The Distracted Gaze


Generally when you hear people referring to Walter Benjamin’s “The Work of Art in the Age of Mechanical Reproduction” essay, they talk about how the mass reproduction of artworks allows them to be placed into different contexts, thereby changing their meaning. This isn’t a bad summary of the Artwork essay, but there’s a lot more to it than that. Benjamin’s main subject in the essay is the cinema.

As I discussed in my previous entry, Benjamin argued that mechanical reproduction destroyed the aura of artworks. Aura lies in the perception of distance, that a work of art is somehow mysterious and remote. Reproduction literally and figuratively brings art closer to the masses. Because a reproduction doesn’t carry with it the sense of being in the presence of artistic genius, and because of the sheer wealth of images in the mass media, no one really contemplates a work of art anymore.  One pages through a book about Florentine art of the Renaissance, but the experience is nothing like seeing the Mona Lisa in the context for which it was originally created.

Reproduction disperses the image to the masses, who absorb it in a distracted manner, as one of a number of images. Benjamin noted–remember, he was writing in 1936, before the society of the spectacle was fully in place–that the masses have come to prefer an artificial reality to the real one. It’s now commonplace to argue that we can no longer distinguish between the real and the artificial because of the sheer wealth of images in contemporary culture. However, Benjamin differs from this line of argumentation in that he claimed that the preference for images over reality came from the distracted manner in which people in modern societies take in their world. Reproduction has created a new sensibility, the desire “to pry an object from its shell,” which is the mark of a perception that sees “the universal equality of things.”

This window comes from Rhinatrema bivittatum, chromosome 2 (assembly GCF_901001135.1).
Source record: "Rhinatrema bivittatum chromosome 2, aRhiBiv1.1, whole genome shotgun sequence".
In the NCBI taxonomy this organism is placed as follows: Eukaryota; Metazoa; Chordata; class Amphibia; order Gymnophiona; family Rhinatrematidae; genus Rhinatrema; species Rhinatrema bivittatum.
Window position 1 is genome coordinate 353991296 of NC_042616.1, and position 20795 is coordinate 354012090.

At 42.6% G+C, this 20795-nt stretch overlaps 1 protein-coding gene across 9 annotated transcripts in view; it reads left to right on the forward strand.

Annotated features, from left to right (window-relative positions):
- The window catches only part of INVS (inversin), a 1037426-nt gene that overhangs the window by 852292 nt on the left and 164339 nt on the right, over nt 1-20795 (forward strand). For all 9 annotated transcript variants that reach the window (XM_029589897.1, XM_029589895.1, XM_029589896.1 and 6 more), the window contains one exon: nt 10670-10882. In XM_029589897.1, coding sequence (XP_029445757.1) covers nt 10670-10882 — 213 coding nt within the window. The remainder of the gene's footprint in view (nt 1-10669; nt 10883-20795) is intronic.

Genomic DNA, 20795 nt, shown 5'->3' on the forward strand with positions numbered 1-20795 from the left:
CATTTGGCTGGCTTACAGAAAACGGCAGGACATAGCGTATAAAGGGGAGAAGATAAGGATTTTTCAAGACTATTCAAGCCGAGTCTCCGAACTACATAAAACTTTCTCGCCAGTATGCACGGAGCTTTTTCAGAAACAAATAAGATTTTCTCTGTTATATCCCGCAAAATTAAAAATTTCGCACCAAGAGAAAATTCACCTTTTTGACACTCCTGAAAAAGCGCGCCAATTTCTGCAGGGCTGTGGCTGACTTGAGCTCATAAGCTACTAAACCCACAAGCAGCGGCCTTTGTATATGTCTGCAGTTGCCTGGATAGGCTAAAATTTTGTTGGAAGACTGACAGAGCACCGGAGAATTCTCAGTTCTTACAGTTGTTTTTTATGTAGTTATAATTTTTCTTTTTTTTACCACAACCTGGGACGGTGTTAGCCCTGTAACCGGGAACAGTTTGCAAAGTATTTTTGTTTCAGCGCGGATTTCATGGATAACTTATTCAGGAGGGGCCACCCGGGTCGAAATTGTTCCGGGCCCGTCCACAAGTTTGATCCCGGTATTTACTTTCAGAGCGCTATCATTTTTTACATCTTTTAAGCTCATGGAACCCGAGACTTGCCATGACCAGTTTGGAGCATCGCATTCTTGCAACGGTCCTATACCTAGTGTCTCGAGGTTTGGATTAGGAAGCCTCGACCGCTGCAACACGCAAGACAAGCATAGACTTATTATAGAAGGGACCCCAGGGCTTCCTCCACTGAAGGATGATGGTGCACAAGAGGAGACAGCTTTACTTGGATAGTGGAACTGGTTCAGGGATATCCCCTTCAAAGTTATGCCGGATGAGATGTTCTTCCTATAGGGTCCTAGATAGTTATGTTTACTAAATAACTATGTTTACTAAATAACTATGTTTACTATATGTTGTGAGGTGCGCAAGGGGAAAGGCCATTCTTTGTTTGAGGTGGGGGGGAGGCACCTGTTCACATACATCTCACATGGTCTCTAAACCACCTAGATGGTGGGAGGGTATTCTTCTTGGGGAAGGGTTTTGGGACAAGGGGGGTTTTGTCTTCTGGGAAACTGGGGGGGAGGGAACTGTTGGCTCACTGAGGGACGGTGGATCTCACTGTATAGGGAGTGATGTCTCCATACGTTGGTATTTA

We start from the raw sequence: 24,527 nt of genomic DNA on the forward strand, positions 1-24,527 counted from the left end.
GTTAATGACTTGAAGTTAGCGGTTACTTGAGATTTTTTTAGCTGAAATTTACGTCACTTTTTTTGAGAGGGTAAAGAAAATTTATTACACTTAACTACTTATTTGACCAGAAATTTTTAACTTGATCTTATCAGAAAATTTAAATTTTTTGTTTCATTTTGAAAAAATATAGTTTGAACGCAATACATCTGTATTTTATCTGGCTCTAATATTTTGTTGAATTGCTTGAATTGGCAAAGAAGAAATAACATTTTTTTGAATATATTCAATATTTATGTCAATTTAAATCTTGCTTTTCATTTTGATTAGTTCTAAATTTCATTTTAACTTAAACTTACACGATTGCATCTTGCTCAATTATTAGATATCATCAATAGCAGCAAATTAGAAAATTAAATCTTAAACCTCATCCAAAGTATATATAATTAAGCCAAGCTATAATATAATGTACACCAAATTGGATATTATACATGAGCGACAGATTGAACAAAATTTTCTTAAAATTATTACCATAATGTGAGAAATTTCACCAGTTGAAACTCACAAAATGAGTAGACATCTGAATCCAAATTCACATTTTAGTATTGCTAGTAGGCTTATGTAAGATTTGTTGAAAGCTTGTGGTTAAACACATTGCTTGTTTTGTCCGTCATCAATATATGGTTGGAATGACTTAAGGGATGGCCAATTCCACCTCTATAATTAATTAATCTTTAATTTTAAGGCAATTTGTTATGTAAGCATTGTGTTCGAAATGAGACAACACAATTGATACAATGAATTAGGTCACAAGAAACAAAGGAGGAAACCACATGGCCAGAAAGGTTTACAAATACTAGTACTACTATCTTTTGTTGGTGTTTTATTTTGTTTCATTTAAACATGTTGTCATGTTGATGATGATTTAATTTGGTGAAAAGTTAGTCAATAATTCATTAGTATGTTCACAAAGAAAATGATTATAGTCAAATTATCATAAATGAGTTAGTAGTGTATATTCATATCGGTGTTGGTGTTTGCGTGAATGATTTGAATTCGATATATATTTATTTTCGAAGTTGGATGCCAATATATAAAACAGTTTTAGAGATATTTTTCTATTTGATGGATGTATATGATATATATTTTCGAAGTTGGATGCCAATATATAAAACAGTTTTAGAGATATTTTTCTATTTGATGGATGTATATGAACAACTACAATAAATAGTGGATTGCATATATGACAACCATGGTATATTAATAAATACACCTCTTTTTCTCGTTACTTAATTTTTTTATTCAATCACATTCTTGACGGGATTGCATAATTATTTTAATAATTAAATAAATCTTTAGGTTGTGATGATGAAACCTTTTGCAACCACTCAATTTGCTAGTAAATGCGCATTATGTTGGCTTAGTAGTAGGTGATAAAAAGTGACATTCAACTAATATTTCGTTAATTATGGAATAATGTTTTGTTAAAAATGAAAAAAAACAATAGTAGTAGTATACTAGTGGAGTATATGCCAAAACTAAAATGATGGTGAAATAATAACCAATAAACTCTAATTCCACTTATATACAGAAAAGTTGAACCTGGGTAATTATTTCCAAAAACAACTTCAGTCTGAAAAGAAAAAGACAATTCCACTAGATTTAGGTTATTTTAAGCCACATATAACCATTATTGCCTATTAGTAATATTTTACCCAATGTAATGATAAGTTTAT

Virtually since their inception, the movies have been denounced as mere entertainment for people who simply want to be distracted. Contemplation and the ability to make fine distinctions are reserved for elite tastes. Benjamin counters this opposition by asserting that film opened up a whole new way of perceiving reality (I’ll expand upon this point in my next post). He also claimed that moviegoers identify with the camera, making their point of view that of a critic. Popular cinema is crafted to make everyone who sees it an instant expert. The masses may react negatively to Picasso, but they love Charlie Chaplin because he fuses visual and emotional pleasure for an audience that’s an expert in the cinema. The lower the social significance of an art form, the more an audience can mix criticism and enjoyment.

This isn’t to say that movies don’t have their retrograde aspects as well. Whenever people try to argue film is an art form, Benjamin points out, they ascribe ritual qualities to it. One example is the entire phenomenon of the cult film, which developed in parallel with the concept of the cinephile. Auteur theory has left us with a pantheon of film geniuses, from Howard Hawks to Martin Scorcese.  Hollywood studios compensate for the cheap reproducibility of their product by creating a cult around the movie star, “the phony spell of a commodity” as Benjamin puts it.

Since Benjamin’s day movies themselves have succumbed to the universal equality of things. Watching a movie in a darkened theater uninterrupted from beginning to end is becoming increasingly rare. Movies are now everywhere, packaged with additional features on Blu-Ray disks and vying for disk space with MP3 files on an iPod. We watch movies in a distracted state, watching a movie and, at the same time, something else as well.

Movies have adjusted themselves accordingly, dispensing with distinctions large and small. The title character of The Dark Knight constantly struggles to remain in the foreground of the image as the settings alternate abruptly between a gleaming post-industrial metropolis and a grimy, ink-strained industrial city. His opponent is both maniacally focused and a bundle of tics and neuroses. Batman loses the fight against the criminal underworld and the overwhelming phenomenon of the city itself, eventually disappearing into the murky, confused world in which he lives. At the conclusion of the film, it’s as if Batman had never existed. Guy Ritchie’s RocknRolla is a compendium of tough-guy gestures grafted onto a plot that threatens to lapse into incoherence. There are no good guys or bad guys in the film because we know the genre so well we can dispense with such crude distinctions. All we really want is tough guy poses, and that’s all we get, one after the other, immediately and all the time.

Stay tuned for more on the Artwork essay.


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